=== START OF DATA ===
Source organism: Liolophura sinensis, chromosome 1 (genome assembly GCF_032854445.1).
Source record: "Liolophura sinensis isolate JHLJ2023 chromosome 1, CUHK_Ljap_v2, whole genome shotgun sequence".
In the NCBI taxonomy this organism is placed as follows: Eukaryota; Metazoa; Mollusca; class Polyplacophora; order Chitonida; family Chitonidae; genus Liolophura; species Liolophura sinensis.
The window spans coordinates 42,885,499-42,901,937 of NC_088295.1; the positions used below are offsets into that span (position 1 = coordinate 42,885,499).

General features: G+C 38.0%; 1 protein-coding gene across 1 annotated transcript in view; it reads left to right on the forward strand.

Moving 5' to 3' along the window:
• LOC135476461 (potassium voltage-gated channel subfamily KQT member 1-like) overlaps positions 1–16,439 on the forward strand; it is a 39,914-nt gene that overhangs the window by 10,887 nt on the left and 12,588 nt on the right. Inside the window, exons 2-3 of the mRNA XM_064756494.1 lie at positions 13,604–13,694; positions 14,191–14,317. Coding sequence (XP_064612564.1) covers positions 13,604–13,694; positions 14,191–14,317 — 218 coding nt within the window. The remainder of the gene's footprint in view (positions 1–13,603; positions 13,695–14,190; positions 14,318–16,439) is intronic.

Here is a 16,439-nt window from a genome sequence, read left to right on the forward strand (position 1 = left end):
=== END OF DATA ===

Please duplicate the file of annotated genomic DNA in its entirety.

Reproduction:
Source organism: Liolophura sinensis, chromosome 1 (genome assembly GCF_032854445.1).
Source record: "Liolophura sinensis isolate JHLJ2023 chromosome 1, CUHK_Ljap_v2, whole genome shotgun sequence".
In the NCBI taxonomy this organism is placed as follows: Eukaryota; Metazoa; Mollusca; class Polyplacophora; order Chitonida; family Chitonidae; genus Liolophura; species Liolophura sinensis.
The window spans coordinates 42,885,499-42,901,937 of NC_088295.1; the positions used below are offsets into that span (position 1 = coordinate 42,885,499).

General features: G+C 38.0%; 1 protein-coding gene across 1 annotated transcript in view; it reads left to right on the forward strand.

Moving 5' to 3' along the window:
• LOC135476461 (potassium voltage-gated channel subfamily KQT member 1-like) overlaps positions 1–16,439 on the forward strand; it is a 39,914-nt gene that overhangs the window by 10,887 nt on the left and 12,588 nt on the right. Inside the window, exons 2-3 of the mRNA XM_064756494.1 lie at positions 13,604–13,694; positions 14,191–14,317. Coding sequence (XP_064612564.1) covers positions 13,604–13,694; positions 14,191–14,317 — 218 coding nt within the window. The remainder of the gene's footprint in view (positions 1–13,603; positions 13,695–14,190; positions 14,318–16,439) is intronic.

Here is a 16,439-nt window from a genome sequence, read left to right on the forward strand (position 1 = left end):